PENDLETON — Doug Owens, who operated a law practice in Pendleton for decades while also supporting the Pendleton community in a variety of ways, died Friday, Jan. 13, at age 89.
“He was a visionary as far as things the community needs,” said Dick Creger, a friend and fellow Pendleton Lions Club member. “He was an individual people were comfortable to talk with about community needs and visions for the betterment of the community,”
Owens was instrumental in establishing South Madison Community Foundation, which was founded in 1992, as well as helping many other local projects get done, Creger said.
When the decorative fountain near the main entrance of Falls Park was broken down, Creger said, “they asked Doug about it; Doug brought it to the (Lions) Club. The club jumped right on it to get it restored and working again.”
Creger said Owens started the first iteration of a farmers market in town in the early 1990s.
Owens was “non-
confrontational. He didn’t care for conflict,” Creger said. When working with the Lions Club, on the foundation board and in the community, “he was more of an arbitrator, a mediator.”
But Owens had another quality that could come out, too, if told something couldn’t be done, Creger said.
“Doug was kind of a stubborn guy, in a good way. If someone told Doug he couldn’t do something he’d usually prove them wrong.”
“Doug was a great man,” Creger said, noting that his wife, Penny, worked in Owens’ law office for 25 years, and that Owens “gave Penny away” at the Cregers’ wedding. “A great friend of both of ours.”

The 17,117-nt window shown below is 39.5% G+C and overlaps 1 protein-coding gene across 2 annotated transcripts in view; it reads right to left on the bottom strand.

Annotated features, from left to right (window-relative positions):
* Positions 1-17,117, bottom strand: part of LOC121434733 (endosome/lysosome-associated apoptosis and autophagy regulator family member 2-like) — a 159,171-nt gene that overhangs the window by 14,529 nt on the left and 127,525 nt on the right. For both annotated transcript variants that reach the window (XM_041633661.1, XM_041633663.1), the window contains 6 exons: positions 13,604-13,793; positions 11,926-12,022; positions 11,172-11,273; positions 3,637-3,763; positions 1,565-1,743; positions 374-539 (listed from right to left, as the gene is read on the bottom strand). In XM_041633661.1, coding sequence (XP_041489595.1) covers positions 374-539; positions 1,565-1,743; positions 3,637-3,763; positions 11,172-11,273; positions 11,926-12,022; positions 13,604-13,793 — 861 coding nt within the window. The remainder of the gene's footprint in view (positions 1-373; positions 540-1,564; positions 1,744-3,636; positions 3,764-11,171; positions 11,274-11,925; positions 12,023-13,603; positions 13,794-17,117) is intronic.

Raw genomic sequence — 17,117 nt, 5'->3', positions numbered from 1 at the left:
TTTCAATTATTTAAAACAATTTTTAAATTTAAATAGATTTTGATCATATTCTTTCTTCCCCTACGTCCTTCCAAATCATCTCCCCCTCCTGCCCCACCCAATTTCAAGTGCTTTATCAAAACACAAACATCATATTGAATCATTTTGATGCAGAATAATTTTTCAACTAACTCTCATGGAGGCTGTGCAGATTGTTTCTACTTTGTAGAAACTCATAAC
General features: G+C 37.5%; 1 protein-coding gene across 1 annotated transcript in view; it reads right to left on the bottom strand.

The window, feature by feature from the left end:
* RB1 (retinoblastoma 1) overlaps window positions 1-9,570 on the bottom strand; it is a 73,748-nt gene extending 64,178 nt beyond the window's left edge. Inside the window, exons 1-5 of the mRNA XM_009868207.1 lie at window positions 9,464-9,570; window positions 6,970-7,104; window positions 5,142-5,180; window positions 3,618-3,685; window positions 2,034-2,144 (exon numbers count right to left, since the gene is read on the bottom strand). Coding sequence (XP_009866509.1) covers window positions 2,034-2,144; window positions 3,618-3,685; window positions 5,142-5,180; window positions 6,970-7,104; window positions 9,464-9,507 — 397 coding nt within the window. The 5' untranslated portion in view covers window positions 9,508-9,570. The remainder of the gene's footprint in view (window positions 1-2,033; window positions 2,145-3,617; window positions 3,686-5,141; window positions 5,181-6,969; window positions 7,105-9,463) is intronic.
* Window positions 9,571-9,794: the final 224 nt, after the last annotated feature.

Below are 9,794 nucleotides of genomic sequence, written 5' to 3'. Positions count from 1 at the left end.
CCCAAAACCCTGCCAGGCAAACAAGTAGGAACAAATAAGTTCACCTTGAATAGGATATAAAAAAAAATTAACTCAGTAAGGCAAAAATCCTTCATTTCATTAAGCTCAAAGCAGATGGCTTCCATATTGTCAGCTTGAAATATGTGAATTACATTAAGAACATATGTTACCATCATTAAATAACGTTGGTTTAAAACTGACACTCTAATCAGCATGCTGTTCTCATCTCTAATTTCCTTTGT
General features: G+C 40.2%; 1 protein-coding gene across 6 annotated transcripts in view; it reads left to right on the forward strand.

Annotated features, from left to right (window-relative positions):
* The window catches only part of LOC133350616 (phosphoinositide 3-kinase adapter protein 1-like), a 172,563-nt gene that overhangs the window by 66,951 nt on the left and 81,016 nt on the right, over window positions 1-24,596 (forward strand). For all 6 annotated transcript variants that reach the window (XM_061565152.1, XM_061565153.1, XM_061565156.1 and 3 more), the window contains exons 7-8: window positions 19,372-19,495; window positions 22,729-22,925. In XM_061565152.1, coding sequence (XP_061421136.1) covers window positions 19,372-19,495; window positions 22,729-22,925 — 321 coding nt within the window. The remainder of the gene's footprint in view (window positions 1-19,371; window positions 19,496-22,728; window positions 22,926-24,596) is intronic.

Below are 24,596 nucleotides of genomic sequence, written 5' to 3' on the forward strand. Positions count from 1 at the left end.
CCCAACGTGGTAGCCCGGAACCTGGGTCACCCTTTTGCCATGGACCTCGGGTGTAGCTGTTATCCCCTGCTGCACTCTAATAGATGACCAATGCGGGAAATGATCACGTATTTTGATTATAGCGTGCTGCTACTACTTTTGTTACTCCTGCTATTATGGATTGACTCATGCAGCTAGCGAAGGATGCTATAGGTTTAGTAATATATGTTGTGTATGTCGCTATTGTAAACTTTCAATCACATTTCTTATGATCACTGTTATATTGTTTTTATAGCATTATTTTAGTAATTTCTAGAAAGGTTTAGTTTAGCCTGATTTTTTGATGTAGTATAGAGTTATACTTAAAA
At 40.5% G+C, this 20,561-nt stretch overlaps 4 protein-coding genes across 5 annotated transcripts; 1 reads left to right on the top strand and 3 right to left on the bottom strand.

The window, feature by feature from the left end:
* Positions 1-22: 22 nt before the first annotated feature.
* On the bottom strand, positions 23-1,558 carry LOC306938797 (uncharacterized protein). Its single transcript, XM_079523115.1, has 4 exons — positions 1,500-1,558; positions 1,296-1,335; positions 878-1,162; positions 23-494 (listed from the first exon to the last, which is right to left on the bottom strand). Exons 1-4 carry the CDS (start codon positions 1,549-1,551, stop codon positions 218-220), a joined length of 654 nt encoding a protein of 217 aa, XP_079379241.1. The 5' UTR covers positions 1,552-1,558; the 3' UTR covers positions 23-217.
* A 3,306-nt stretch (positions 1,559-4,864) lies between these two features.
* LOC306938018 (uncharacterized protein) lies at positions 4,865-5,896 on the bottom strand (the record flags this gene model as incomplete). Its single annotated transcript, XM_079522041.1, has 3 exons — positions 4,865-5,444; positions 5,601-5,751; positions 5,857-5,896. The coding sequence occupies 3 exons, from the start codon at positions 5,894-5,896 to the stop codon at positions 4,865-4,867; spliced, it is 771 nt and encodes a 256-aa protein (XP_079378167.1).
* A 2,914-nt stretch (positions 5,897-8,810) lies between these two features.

In addition to the Lions Club and community foundation, Owens was involved with Pendleton Christian Church, Friends of the Falls Park, Historic Fall Creek – Pendleton Settlement, Pendleton Artists Society, Pendleton Business Association and more.
Helen Reske said she and her late husband, Eric, were longtime friends of Doug Owens and his first wife, Sue.
“I think Doug really loved Pendleton, grew up here. We were newcomers to the town (in 1964, and) he made us feel welcome. He was accepting of us.”
In fact, Reske said, Owens’ mother, Irene, had started a club in town called the Newcomers Club, where the Reskes met Doug and Sue.
Reske said Doug Owens was both a “very smart man” and “a lot of fun.”
“Doug was pretty serious, but he was always in for something that was unusual and different, as far as entertainment goes.”
The two couples socialized, Reske said, recalling attending a country music fair in southern Indiana and traveling to San Francisco for what was the first time for both couples.
“It was a great trip to San Francisco,” she said, noting they dined on a pier. “We did things like that with Doug and Sue.”
Reske recalled an occasion where they flew on a plane with a third couple, with Owens at the controls, when the engine stopped. Owens managed to get it restarted.
“I can laugh now,” Reske said. “Of course, we thought we were done for. We never flew with him again.”
Joann Karaffa-Owens shared news of her husband’s death on facebook on Saturday: “Today is a sad day for me as Doug will no longer be by my side. … I will so miss our discussions, travel experiences and learning about his love of life.
“I marvel as all the things he has done for Pendleton and others.”
“Doug and I married 20 years ago after both of us lost our wonderful spouses. We have treasured our life together and the challenges we faced. I love you Doug.”